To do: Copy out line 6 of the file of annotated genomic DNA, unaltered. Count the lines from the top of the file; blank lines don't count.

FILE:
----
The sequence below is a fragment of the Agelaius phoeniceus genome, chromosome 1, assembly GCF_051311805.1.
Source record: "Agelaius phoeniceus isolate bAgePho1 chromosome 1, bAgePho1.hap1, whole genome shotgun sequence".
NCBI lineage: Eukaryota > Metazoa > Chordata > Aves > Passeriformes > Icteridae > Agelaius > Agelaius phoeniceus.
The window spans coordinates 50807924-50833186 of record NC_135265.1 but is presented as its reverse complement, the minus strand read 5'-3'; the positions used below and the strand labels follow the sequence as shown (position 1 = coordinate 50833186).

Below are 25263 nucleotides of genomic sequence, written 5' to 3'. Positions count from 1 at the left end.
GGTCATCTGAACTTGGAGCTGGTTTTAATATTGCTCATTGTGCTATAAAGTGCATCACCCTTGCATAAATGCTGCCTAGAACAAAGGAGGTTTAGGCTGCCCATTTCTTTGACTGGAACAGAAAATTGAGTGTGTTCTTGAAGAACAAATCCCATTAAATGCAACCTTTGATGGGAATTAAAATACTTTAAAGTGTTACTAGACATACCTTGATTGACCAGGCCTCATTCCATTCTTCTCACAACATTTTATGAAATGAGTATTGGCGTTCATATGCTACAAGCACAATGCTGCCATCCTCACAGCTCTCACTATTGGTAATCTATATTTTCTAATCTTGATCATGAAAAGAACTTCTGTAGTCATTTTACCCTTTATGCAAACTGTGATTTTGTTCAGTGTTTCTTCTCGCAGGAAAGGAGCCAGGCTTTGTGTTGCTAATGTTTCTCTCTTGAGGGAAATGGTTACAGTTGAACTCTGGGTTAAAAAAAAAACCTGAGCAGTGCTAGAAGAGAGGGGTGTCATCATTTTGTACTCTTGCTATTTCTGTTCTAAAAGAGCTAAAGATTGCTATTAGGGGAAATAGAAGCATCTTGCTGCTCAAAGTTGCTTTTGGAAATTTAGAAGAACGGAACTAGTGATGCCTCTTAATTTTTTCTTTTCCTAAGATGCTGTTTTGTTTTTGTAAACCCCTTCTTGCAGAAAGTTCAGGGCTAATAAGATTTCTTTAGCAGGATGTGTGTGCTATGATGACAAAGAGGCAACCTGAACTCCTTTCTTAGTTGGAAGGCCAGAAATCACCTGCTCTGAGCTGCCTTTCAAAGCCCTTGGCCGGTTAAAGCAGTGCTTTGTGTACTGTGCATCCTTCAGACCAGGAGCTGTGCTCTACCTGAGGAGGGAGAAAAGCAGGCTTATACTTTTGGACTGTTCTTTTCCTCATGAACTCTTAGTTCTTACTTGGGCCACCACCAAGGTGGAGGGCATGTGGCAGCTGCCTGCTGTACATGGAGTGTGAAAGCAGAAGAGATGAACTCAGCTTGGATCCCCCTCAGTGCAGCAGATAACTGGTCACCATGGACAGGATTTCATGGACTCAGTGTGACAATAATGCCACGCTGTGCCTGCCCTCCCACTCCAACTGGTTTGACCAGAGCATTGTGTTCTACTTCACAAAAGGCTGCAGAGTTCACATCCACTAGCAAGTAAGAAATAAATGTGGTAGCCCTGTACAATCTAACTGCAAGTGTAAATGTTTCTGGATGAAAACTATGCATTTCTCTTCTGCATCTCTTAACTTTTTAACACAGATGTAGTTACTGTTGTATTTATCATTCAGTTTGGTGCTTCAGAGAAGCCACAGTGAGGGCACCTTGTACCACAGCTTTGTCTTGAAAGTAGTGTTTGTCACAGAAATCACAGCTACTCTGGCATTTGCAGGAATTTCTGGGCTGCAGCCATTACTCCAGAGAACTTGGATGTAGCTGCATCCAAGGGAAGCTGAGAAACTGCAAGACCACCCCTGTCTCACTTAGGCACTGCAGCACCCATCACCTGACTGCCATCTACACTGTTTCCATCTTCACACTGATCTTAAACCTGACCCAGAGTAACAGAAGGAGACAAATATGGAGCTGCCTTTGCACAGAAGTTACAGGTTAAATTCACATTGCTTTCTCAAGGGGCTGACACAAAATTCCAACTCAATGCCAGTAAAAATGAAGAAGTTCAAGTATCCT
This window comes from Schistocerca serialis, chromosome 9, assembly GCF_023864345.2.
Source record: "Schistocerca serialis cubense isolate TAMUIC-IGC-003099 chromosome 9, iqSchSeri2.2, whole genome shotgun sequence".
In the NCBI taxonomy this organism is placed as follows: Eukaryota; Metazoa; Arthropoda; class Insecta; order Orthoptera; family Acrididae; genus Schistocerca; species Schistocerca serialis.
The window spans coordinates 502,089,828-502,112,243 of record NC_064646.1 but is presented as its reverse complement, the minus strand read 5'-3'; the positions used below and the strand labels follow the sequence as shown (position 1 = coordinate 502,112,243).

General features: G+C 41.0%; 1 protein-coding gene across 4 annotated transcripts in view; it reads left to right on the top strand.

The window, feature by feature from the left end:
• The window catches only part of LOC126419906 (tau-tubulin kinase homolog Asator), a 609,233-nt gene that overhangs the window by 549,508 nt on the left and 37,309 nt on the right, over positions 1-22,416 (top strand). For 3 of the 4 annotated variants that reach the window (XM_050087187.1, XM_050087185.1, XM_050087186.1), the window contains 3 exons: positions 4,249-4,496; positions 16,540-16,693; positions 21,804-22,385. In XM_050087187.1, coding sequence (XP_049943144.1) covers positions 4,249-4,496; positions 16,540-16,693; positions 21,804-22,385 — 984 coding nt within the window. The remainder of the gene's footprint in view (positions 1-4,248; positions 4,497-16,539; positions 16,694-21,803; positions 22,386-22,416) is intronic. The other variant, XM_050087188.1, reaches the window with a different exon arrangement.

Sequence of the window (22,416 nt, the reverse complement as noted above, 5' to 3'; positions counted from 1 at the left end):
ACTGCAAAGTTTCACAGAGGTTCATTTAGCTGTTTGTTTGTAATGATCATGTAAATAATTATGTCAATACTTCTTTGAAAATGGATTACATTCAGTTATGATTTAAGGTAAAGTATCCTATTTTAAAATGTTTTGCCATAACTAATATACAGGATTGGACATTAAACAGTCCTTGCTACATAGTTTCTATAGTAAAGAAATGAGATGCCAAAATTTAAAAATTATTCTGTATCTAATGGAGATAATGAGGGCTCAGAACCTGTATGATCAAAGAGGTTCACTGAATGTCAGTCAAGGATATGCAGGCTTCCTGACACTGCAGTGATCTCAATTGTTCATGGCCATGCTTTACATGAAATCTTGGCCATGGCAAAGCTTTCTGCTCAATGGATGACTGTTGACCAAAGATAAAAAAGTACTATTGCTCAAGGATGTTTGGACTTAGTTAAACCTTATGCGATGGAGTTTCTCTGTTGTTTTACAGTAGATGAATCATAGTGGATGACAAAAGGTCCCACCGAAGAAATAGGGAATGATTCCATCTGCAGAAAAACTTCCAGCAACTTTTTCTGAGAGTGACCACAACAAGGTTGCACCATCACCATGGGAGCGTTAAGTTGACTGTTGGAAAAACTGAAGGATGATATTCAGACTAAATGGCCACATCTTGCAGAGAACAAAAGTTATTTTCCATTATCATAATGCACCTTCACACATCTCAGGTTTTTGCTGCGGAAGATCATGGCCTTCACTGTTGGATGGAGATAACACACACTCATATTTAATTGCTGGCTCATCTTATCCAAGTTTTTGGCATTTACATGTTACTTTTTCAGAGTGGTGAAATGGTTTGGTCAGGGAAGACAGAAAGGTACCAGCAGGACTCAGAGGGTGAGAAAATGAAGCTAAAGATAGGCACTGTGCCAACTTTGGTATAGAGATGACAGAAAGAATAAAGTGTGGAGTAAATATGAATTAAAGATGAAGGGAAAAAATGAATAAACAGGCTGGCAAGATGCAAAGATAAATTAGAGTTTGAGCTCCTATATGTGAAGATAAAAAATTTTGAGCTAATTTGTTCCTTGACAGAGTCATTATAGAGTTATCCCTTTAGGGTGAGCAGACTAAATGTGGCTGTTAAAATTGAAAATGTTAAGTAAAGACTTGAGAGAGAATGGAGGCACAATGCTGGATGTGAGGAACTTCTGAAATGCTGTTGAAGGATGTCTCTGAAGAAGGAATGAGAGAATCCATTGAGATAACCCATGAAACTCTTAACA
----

GGTCATCTGAACTTGGAGCTGGTTTTAATATTGCTCATTGTGCTATAAAGTGCATCACCCTTGCATAAATGCTGCCTAGAACAAAGGAGGTTTAGGCTGCCCATTTCTTTGACTGGAACAGAAAATTGAGTGTGTTCTTGAAGAACAAATCCCATTAAATGCAACCTTTGATGGGAATTAAAATACTTTAAAGTGTTACTAGACATACCTTGATTGACCAGGCCTCATTCCATTCTTCTCACAACATTTTATGAAATGAGTATTGGCGTTCATATGCTACAAGCACAATGCTGCCATCCTCACAGCTCTCACTATTGGTAATCTATATTTTCTAATCTTGATCATGAAAAGAACTTCTGTAGTCATTTTACCCTTTATGCAAACTGTGATTTTGTTCAGTGTTTCTTCTCGCAGGAAAGGAGCCAGGCTTTGTGTTGCTAATGTTTCTCTCTTGAGGGAAATGGTTACAGTTGAACTCTGGGTTAAAAAAAAAACCTGAGCAGTGCTAGAAGAGAGGGGTGTCATCATTTTGTACTCTTGCTATTTCTGTTCTAAAAGAGCTAAAGATTGCTATTAGGGGAAATAGAAGCATCTTGCTGCTCAAAGTTGCTTTTGGAAATTTAGAAGAACGGAACTAGTGATGCCTCTTAATTTTTTCTTTTCCTAAGATGCTGTTTTGTTTTTGTAAACCCCTTCTTGCAGAAAGTTCAGGGCTAATAAGATTTCTTTAGCAGGATGTGTGTGCTATGATGACAAAGAGGCAACCTGAACTCCTTTCTTAGTTGGAAGGCCAGAAATCACCTGCTCTGAGCTGCCTTTCAAAGCCCTTGGCCGGTTAAAGCAGTGCTTTGTGTACTGTGCATCCTTCAGACCAGGAGCTGTGCTCTACCTGAGGAGGGAGAAAAGCAGGCTTATACTTTTGGACTGTTCTTTTCCTCATGAACTCTTAGTTCTTACTTGGGCCACCACCAAGGTGGAGGGCATGTGGCAGCTGCCTGCTGTACATGGAGTGTGAAAGCAGAAGAGATGAACTCAGCTTGGATCCCCCTCAGTGCAGCAGATAACTGGTCACCATGGACAGGATTTCATGGACTCAGTGTGACAATAATGCCACGCTGTGCCTGCCCTCCCACTCCAACTGGTTTGACCAGAGCATTGTGTTCTACTTCACAAAAGGCTGCAGAGTTCACATCCACTAGCAAGTAAGAAATAAATGTGGTAGCCCTGTACAATCTAACTGCAAGTGTAAATGTTTCTGGATGAAAACTATGCATTTCTCTTCTGCATCTCTTAACTTTTTAACACAGATGTAGTTACTGTTGTATTTATCATTCAGTTTGGTGCTTCAGAGAAGCCACAGTGAGGGCACCTTGTACCACAGCTTTGTCTTGAAAGTAGTGTTTGTCACAGAAATCACAGCTACTCTGGCATTTGCAGGAATTTCTGGGCTGCAGCCATTACTCCAGAGAACTTGGATGTAGCTGCATCCAAGGGAAGCTGAGAAACTGCAAGACCACCCCTGTCTCACTTAGGCACTGCAGCACCCATCACCTGACTGCCATCTACACTGTTTCCATCTTCACACTGATCTTAAACCTGACCCAGAGTAACAGAAGGAGACAAATATGGAGCTGCCTTTGCACAGAAGTTACAGGTTAAATTCACATTGCTTTCTCAAGGGGCTGACACAAAATTCCAACTCAATGCCAGTAAAAATGAAGAAGTTCAAGTATCCT